“I probably did a deeper dive than other professors in the original project,” says Mark. “I stayed with this text, and continued iterating it because I think our students are burdened enough with the costs of higher education.” A preliminary version of the book was created using Apple’s iBooks platform, which Mark found fun to use, but lacking in support for the academic editing process. Eventually he transferred the project over to Rebus’s Pressbooks instance, the Rebus Press, which he found simple-to-use, open to customization, and less limiting than iBooks Author.

“It was eye-opening to work with Rebus Community. People were ready and willing to edit one or more chapters of my 45,000-word text. The book is only about 150 pages, but with the help of project managers, peer reviewers, and a copy editor, we made it a solid 10 chapters that focus on precisely what I want to share with students. In other words, Rebus Community supports a level of academic freedom not widely seen.”

To his department’s credit, the textbook featured in Mark’s tenure application, pointing to growing recognition for the academic legitimacy of open publishing. The work has also led to other positive impacts in his professional career. He has been invited to write for other open textbook platforms (ones that even pay a stipend!), and has given three conference presentations about the process of OER development.

Perhaps most importantly, however, Media, Society, Culture and You represents a start for new pedagogical outputs, new ways of writing and teaching, and new ways to keep academic work fresh. Mark has called the book a “stub,” meaning that it serves to prompt more work. He intends eventually to double the extent of the text, adding more content and historical perspectives to each section, as well as quizzes and discussion questions at the end of every chapter. In time, an online teaching manual may also be created by the community of educators who use the book.

For Mark himself, the experience has also been a kind of stub: “This effort in some ways guides my future plans. I want to stay on the edge of pedagogy and research into participatory and entrepreneurial journalism. Establishing this text as a pedagogical option for a community of scholars will go a long way toward my efforts to contribute to a community of practice. Working on this has created to a positive feedback loop between my research and my pedagogical work.”

Now that the textbook has been released, it is open for use, including adoption and adaptation. Already, it is engaging both faculty and students at SIU Edwardsville. Readers there have found it accessible and easy to follow, as well as provocative in just the right way. Mark says that he hopes the book “serves as a shot in the arm for facing the realities of digital disruption” and that it will prompt users of social media and those within the network society to reflect on and recognize their own roles in how political communication and action unrolls. In that way, perhaps, the publication of the book embodies its own theme as a whole!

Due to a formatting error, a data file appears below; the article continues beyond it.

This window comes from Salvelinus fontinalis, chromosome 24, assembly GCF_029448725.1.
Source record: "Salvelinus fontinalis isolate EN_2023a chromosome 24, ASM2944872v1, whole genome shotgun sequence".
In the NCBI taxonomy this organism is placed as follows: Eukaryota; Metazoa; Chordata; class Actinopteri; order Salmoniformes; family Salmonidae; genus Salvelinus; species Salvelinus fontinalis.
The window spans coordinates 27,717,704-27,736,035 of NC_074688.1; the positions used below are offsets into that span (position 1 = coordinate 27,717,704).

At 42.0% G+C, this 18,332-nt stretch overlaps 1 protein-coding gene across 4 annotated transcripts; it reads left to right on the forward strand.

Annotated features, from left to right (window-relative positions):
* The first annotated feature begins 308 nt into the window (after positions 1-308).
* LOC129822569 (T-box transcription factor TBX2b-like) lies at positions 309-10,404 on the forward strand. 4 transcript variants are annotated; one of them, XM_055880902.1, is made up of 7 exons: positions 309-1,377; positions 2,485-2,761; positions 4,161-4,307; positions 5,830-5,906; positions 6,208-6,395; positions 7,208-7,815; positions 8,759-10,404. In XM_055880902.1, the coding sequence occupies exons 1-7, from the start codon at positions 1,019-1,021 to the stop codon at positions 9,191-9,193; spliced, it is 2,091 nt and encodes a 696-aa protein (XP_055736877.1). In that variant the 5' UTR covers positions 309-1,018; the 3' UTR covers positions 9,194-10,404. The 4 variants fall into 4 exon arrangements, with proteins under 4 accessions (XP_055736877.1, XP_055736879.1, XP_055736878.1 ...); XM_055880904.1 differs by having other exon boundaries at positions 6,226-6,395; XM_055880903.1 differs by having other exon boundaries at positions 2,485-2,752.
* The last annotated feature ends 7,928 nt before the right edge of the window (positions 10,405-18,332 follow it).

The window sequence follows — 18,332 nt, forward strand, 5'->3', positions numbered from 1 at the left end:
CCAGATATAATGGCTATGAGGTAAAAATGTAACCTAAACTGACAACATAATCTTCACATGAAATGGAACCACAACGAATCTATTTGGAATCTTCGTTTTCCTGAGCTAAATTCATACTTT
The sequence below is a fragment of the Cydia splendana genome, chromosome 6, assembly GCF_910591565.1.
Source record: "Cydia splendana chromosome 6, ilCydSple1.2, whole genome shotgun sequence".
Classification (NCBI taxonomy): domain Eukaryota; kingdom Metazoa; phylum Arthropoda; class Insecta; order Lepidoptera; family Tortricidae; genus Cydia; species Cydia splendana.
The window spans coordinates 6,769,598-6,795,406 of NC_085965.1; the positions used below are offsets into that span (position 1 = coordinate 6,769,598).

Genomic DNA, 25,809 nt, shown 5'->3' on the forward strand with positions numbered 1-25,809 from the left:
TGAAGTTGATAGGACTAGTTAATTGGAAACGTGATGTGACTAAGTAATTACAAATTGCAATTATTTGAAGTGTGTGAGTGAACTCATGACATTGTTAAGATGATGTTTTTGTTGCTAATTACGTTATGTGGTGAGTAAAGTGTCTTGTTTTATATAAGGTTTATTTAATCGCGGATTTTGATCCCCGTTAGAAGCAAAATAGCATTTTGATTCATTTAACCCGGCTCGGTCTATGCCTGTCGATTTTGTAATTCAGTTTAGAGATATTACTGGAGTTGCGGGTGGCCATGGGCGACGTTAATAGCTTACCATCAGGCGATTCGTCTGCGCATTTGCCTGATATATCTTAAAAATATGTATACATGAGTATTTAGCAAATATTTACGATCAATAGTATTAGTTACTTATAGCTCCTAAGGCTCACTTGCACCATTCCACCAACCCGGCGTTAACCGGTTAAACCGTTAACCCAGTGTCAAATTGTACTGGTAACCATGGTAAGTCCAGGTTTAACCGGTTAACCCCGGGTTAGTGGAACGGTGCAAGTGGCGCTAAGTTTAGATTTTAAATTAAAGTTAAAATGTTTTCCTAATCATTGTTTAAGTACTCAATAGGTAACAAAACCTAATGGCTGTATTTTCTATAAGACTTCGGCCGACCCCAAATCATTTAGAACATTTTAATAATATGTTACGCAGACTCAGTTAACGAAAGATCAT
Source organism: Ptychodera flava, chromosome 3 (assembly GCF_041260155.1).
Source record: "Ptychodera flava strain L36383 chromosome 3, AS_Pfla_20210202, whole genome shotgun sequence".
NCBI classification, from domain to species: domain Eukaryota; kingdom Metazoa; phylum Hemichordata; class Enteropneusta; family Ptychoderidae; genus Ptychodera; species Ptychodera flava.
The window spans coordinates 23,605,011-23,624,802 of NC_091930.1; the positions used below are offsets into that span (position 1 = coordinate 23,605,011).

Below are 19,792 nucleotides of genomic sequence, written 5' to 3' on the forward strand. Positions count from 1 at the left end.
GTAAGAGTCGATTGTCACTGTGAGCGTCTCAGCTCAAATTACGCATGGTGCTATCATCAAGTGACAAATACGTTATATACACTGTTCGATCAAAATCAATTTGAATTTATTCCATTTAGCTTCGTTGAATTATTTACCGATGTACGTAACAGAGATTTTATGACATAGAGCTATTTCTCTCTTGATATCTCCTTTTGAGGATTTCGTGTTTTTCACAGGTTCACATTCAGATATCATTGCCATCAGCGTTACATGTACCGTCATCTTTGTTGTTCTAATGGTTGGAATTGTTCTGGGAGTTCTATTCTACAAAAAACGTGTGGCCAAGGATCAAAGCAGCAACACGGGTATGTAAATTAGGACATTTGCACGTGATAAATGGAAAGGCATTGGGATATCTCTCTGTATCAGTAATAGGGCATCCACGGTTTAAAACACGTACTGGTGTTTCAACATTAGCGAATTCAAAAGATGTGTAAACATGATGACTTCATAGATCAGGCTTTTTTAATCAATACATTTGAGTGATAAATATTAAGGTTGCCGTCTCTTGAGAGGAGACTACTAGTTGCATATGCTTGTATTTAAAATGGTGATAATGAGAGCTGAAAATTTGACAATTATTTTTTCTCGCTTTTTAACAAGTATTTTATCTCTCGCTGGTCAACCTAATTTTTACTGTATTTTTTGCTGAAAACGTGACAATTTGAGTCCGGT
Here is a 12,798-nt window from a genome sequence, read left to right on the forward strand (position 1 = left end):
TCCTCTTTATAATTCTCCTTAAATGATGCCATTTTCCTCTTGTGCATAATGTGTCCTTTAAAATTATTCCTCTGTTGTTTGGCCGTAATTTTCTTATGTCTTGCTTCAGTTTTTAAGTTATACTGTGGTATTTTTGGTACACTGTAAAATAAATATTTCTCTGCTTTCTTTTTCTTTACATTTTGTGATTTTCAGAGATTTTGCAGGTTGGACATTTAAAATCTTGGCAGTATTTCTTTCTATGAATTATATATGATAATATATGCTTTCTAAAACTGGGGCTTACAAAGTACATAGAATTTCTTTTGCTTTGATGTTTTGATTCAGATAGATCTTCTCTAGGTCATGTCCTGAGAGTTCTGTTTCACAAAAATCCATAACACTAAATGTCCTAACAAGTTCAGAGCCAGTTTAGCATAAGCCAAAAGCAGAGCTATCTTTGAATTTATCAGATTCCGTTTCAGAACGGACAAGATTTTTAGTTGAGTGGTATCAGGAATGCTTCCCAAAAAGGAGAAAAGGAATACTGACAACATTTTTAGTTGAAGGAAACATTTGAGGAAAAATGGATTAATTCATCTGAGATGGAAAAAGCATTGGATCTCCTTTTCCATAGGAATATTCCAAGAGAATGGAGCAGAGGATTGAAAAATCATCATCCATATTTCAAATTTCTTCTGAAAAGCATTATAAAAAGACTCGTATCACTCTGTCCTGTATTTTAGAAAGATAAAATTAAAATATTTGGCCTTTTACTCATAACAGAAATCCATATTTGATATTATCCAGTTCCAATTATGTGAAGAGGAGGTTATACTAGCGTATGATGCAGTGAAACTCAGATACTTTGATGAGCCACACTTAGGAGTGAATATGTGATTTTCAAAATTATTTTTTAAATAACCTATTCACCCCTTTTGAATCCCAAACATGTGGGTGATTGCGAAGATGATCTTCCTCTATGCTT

A special thanks goes to copyeditor Leanne Page, who dedicated a great deal of time to the project, as well as her keen eye for details and an invaluable progress-tracking spreadsheet (making sure the book would be ready before Mark’s tenure dossier was due!)

 

Take a look at the book online, download it in multiple formats, and let us know how it works for you, your students, and your colleagues!

 

photo by Camille Villanueva on Unsplash

Collaborate & Create: Announcing the New Rebus Community Guide!

After two years of collaboration, thirty projects undertaken, and a dozen open textbooks released, we are thrilled to announce the publication of The Rebus Guide to Publishing Open Textbooks (So Far). The book-in-progress is the result of innumerable conversations and exchanges within the Rebus Community, and represents a wide range of collective knowledge and experience. Beyond our pleasure in sharing this outcome, however, we are enormously grateful for the many voices, perspectives, and helping hands that have made the Guide a reality. We also want to highlight those two little words in parentheses in the title: there are plenty of new learnings, knowledge, and reflexive revisions to come!

The Rebus Guide to Publishing Open Textbooks (So Far)

The book (so far)… and what comes next

In its current form, The Rebus Guide to Publishing Open Textbooks (So Far) is for anyone thinking about starting an open textbook project. It starts at the beginning of the process, with chapters on project scoping and building a team, and then moves on to content creation and editing, getting feedback and reviews, coordinating release and adoptions, and sustaining the book’s community.

Like all Rebus-supported projects, however, the Guide is and will remain an effort that evolves and grows over time. Through conversations, use, new writers’ and editors’ contributions, and ongoing reflection and revision, it will reflect our changing perspectives on how and why we make open textbooks. In this way, it shows where we have collectively gotten so far, while embodying the ethos of openness and the reality that innovation is always characterized by change. As the book is used and the project grows, we look forward to a lively series of discussions on the Rebus Forum, as well as continuing re-imaginings of how our ecosystem makes textbooks.